How to Talk to Your Students About Fake News

Our students are growing up in a time where even traditional media sources can publish stories without definitively verifying the information. And once something is online, viewed and shared, it’s hard to rescind.

The sharing of fabricated or murky stories is amplified by everyone with a social media account and the ability to publish. Many people are willing to publish outlandish news and images in an attempt to try to go viral. This happens frequently during natural disasters; for example the same shark has been spotted swimming down the freeway of every recent flood. So by this point, we should agree that fake news is a problem, and that students need to be diligent when reading the news.

Explore Flocabulary's "Fake News" Unit

Flocabulary has part of the solution with the Fake News unit. This unit addresses the issue, highlights pitfalls, and teaches vocabulary. Words and phrases like confirmation bias, clickbait, point of view, and fabrication can guide discussions in class. Like all units, there’s an engaging video, but there’s much more:

Vocab Cards

Vocab cards highlight some of the important terminology that is used when talking about Fake News, like confirmation bias and clickbait.

Read and Respond

Read & Respond provides pre-created text-based-questions that can help to reinforce vocabulary and encourage in-depth conversations in the classroom.

Teacher Resources

Under the Teacher Resources section, there is an activity where students can further their learning by creating their own partially fabricated news story–what a unique way to understand all sides of the story!

How to Extend the Lesson

Just as you can’t rely solely on a headline to understand the full story, you shouldn’t stick with just one lyric. Students need to get in the habit of searching for relevant articles and reading them. Many adults suffer from confirmation bias; they are blinded by their preconceived notions and do not dig deeper. It is critical to teach young students how to question what they see and read online while they’re still naturally questioning everything.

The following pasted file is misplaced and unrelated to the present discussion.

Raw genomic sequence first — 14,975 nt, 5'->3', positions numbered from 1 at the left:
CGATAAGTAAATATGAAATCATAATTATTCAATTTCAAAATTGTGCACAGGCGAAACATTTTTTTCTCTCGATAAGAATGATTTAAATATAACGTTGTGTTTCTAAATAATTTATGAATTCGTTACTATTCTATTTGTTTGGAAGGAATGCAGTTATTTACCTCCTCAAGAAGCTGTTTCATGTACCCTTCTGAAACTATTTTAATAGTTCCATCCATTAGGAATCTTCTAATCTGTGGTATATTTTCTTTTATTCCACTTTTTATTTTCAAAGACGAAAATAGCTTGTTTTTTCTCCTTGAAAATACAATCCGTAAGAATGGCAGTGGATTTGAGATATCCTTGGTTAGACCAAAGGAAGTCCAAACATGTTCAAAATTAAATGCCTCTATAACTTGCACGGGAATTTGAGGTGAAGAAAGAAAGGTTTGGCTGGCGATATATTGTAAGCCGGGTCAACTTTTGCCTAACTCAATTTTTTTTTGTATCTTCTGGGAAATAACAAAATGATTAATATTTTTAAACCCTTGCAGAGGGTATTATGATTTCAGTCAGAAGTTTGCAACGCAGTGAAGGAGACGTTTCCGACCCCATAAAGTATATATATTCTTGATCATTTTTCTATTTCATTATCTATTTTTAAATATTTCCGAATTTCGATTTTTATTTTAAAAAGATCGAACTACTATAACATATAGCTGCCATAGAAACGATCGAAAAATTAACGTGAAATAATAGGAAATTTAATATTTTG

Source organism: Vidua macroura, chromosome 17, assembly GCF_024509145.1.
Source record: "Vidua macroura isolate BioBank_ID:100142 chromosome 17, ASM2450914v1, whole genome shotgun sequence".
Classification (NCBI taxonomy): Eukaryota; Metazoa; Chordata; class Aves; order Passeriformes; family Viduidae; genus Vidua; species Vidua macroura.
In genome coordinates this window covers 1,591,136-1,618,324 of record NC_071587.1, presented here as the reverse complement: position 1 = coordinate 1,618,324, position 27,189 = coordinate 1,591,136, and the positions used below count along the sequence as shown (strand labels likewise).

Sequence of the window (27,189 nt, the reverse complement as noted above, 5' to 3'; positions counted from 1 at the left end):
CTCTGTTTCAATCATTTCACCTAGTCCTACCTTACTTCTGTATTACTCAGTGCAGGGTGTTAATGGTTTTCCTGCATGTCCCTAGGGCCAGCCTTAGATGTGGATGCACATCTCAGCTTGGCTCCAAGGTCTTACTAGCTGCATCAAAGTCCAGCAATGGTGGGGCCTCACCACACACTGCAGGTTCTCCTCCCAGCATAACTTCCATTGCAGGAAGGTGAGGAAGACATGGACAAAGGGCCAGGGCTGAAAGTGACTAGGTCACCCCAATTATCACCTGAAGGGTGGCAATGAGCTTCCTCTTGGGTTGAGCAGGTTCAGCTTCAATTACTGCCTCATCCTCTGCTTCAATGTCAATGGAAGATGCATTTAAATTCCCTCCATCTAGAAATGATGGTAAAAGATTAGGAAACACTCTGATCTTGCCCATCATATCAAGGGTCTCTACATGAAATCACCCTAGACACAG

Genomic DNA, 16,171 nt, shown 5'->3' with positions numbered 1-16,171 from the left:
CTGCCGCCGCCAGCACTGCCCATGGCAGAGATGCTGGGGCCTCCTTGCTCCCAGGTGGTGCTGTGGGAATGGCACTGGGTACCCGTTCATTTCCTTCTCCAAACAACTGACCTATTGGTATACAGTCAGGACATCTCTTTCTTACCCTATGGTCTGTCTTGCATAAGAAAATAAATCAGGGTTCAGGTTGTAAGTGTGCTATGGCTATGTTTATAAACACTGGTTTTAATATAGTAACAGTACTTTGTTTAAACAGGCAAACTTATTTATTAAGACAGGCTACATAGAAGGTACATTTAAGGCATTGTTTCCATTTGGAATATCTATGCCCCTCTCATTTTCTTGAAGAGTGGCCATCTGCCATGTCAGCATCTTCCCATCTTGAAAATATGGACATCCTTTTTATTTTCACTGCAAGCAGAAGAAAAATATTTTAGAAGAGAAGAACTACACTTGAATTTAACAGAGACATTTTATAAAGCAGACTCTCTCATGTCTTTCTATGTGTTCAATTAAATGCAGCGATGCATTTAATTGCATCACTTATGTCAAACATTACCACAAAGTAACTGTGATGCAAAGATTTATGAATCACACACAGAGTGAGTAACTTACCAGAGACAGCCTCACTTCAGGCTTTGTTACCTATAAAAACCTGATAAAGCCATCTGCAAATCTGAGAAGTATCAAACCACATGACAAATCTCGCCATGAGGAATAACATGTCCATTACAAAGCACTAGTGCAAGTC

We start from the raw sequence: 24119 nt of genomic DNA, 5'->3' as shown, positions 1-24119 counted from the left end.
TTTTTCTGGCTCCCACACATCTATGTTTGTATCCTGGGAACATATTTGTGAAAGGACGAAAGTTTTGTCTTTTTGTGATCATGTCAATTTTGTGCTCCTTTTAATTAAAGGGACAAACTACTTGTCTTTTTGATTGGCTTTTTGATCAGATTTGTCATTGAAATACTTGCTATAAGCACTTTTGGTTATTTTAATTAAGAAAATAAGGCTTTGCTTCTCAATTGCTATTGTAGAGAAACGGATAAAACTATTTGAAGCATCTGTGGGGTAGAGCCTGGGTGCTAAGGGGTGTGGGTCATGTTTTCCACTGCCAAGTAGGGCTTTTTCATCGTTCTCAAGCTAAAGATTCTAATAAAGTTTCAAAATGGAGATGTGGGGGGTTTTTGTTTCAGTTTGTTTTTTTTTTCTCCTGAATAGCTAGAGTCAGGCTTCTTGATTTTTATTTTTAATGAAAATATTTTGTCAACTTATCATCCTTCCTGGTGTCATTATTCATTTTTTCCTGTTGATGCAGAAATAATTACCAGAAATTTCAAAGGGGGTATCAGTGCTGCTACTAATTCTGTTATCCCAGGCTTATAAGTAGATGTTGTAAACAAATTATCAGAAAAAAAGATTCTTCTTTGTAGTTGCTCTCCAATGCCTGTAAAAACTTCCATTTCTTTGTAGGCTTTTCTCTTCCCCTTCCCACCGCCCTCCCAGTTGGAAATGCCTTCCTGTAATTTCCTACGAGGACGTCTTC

So, how can you extend the Fake News unit into a larger lesson? Try Week in Rap. Flocab’s weekly recap of what’s happening in the news offers the opportunity to make the lesson more interesting and applicable.There are many ways of extending a Flocabulary unit, but here is one particular example of how I’ve found success.

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Have students work in a small group using the lyrics or the reading passage.

They should identify each of the stories for that week and develop the best search terms to find relevant sources. This might require pre-teaching search strategies like identifying keywords, using quotation marks to search an exact phrase, and to connect two ideas with a capitalized ‘AND.’

Once they have their search terms, they should search Google.

If the top three results directly relate to the story, they earn a point. If any of the top three results are not about the same story, it means their search could have been stronger.

Assign one of the stories from the Week in Rap to each group for them to learn more.

They should fully read at least two of the articles and be prepared to share details with the class. They should pay attention to anything that is different between the stories and be wary of any sources they do not think are reliable. This gives them practice applying the information they would have gained during the Fake News lesson.

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Extra Resources

Fake news is not something easily taught in a single lesson. Students need to see adults reading and discussing news stories critically. There are many additional resources that can support conversations with students or help them develop their digital news literacy skills:

  • For additional practice, Factitious is a game to determine if students can determine real news from fake news.
  • The University of Michigan has a Library Guide for analyzing news sites. As a teacher, I found it interesting, and there were links to many resources to explore.
  • All Sides shows the slant of different published stories. They also have side-by-side comparisons of news sources on the left, right, and center.
  • Students cannot understand stories that are written above their comprehension level. There are many different leveled news sites, two great options are Newsela and Tween Tribune.   
  • Common Sense Media surveyed almost 900 tweens and teens to discover their news consumption and perceptions, the findings are published on the Common Sense website. They also have some self-reflective questions for students to ask themselves while reading an article online to determine the authenticity.

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Lisa Whiston

Lisa Whiston is a Flocabulary MC Educator and a Social Studies teacher at Hershey Middle School. She teaches 6th-grade geography in a 1:1 iPad environment, and she uses this technology to repeatedly bring the world into the classroom. Her goal is to prepare students to be future global citizens who are digitally literate. She is the co-founder of Edcamp Hershey and has been involved in planning numerous professional development opportunities for other educators, both in her school district and beyond.